Below is a map of Canada's weather radar stations, to which I have inserted suggestions for strategically placed additional stations that would provide vast areas of coverage. These would facilitate rural and first-nations (aboriginal) development, conservation efforts, tourism, resource industries, arctic sovereignty, national unity (e.g. by providing Federal services in Quebec that cross provincial boundaries), international trade (i.e. via the Alaska Highway) and general economic development.

My suggestions, marked as red circles from left to right on the map are:
  • Northern coast of British Columbia, including Prince Rupert (would help  native communities, park conservation workers, fishing, port development, tourism, etc. There is already a train to the area.)
  • Southern Yukon, including Whitehorse (would help the capital of the Yukon and traffic on the Alaska highway)
  • Central British Columbia (would help with the Alaska Highway, and general economic development)
  • Western Northwest Territories (would help visitors to Nahanni National Park, and residents of Fort Simpson)
  • Central-South Northwest Territories (would serve Yellowknife and the resource industries developing there).
  • Northeastern Alberta, including FortMcMurray (a major oil centre) and Wood Buffalo National Park
  • Manitoba-Saskatchewan, centered near The Pas (a Via Rail train destination)
  • Northern Manitoba, covering Thompson and Churchill (also Via Rail train destinations, with the latter being a major arctic-ocean port with service to Russia developing)
  • Rankin Inlet and the communities along the Western shore of Hudson Bay
  • James Bay, including Moosonee Ontario 
  • Iqualuit, Nunavut
  • Central Quebec including Labrador City NL
  • Central Labrador including Goose Bay
  • Anticosti and the Gulf of St Lawrence coast of Quebec (important to fishing and many small communities)

Cellular Telephony (and Internet) Coverage

I think that government agencies should also fund cellular towers around all unserved highways, railways and population centres in the same areas I have highlighted for weather radar. They would then rent access to the major carriers, or provide service themselves until major carriers agree to do so. Also, companies that agree to provide service over unserviced territory should be granted lower prices for spectrum in major population centres.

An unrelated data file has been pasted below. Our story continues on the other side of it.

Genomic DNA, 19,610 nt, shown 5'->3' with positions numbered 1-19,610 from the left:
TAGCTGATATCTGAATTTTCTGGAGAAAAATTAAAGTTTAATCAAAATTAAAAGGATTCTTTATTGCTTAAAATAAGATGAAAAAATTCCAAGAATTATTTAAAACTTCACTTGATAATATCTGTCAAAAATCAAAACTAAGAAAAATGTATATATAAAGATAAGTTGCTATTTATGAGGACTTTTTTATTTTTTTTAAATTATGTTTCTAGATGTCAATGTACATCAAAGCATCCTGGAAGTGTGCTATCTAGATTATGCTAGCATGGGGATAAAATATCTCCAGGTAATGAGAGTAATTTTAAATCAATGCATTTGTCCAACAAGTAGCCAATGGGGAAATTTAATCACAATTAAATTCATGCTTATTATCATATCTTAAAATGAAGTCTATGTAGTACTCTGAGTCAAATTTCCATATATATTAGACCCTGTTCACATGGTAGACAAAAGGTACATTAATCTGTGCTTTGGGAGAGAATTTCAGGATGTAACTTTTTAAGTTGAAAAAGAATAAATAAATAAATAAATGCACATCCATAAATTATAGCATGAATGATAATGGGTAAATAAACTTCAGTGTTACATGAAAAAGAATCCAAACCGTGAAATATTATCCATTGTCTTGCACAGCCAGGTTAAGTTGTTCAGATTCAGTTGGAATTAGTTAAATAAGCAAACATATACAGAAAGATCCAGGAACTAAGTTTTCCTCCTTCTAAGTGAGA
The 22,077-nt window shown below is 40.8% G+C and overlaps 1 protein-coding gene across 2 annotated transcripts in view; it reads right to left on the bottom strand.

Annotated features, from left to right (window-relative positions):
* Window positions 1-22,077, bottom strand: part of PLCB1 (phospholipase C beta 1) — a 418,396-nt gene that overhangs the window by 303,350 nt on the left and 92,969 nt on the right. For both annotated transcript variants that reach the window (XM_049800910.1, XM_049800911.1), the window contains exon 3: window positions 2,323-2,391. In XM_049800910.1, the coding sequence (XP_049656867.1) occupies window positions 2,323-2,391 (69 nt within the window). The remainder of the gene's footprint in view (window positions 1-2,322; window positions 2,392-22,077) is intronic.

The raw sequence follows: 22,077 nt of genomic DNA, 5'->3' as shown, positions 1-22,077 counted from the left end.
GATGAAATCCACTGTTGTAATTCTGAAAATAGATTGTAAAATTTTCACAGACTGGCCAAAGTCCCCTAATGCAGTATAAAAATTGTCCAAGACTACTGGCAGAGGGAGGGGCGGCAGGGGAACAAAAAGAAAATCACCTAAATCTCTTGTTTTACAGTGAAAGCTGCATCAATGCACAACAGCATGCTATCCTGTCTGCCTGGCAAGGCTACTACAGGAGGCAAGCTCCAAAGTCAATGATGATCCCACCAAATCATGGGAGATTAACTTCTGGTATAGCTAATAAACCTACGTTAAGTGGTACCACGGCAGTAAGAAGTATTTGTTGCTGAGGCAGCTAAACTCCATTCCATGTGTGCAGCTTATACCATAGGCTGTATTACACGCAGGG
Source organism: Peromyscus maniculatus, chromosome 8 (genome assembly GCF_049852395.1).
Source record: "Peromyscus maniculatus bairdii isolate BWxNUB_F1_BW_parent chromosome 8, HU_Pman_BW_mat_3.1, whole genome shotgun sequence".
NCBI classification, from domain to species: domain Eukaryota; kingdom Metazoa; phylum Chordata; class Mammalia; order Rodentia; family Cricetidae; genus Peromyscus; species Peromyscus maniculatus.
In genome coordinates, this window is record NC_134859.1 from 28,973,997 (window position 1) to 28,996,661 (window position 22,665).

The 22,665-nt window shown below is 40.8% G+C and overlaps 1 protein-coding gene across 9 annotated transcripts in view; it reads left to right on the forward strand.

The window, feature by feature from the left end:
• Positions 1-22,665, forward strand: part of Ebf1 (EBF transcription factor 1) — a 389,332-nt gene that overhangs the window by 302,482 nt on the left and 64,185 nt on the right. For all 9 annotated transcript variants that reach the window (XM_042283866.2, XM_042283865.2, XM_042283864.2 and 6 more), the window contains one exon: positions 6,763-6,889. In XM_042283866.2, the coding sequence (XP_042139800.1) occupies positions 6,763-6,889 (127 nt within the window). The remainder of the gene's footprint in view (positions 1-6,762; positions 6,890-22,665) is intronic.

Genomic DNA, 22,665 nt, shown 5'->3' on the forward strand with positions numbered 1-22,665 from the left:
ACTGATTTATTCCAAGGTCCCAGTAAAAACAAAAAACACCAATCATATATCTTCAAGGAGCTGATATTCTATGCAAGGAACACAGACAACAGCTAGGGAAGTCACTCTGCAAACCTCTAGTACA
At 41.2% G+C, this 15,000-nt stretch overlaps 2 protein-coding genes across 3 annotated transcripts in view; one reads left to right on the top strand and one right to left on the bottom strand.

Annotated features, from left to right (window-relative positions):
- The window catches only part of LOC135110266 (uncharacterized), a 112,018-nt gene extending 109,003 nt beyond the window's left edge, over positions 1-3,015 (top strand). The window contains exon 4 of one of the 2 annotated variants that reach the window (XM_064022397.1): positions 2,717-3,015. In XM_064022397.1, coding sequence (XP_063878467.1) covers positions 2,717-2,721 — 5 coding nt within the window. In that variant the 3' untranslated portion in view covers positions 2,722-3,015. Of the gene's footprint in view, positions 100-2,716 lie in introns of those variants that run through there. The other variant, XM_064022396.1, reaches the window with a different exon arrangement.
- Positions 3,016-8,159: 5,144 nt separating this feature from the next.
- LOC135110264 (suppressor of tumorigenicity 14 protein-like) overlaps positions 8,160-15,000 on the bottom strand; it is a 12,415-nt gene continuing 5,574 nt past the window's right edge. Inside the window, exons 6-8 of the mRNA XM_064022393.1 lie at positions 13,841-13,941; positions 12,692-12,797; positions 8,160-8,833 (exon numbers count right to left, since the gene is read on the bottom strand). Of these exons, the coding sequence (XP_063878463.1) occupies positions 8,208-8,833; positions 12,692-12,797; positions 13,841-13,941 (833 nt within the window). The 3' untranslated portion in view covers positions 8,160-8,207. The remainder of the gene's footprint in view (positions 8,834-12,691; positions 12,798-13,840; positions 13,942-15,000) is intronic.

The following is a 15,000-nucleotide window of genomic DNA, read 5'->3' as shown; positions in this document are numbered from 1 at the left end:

It is quite interesting to see the coverage from the two largest networks, Rogers and Bell which I have also reproduced below. (Telus shares most towers with Bell so has roughly the same coverage).  There are some smaller networks of note; for example, Ice Wireless covers certain spots in the Northwest Territories and TBayTel, which although it partners with Rogers, has coverage that doesn't appear on the Rogers map, especially along the major transportation routes of Northern Ontario. Many companies share coverage with the majors (see a comparison here) so they don't actually have their own networks, or their networks are already shown in the coverage of the majors, or their networks just cover major population centres so don't cover extra territory.

From the above, we can see that coverage is good in the major population centres, especially in Ontario and Quebec, as you would expect. But coverage in Alberta is simply incredible even in rural areas, presumably due to the historical investment when the Alberta phone system was run by the provincial government. What is telling though, is that there is little or no coverage along many transportation routes (e.g. smaller highways and the Via Rail route through Northern Ontario) and in may other rural and remote population centres or economic development centres.

I predict that in the long run, government stimulus for infrastructure such as I have described in this post would pay off in a major way. As far back as 2002, when I spent time in South Africa, I was impressed by the cellular coverage even in sparsely populated areas. Rural infrastructure is seen in much of the developing world as critical to their future; surely we can do even better in Canada.

Rogers coverage at the time of writing:

Bell coverage at the time of writing: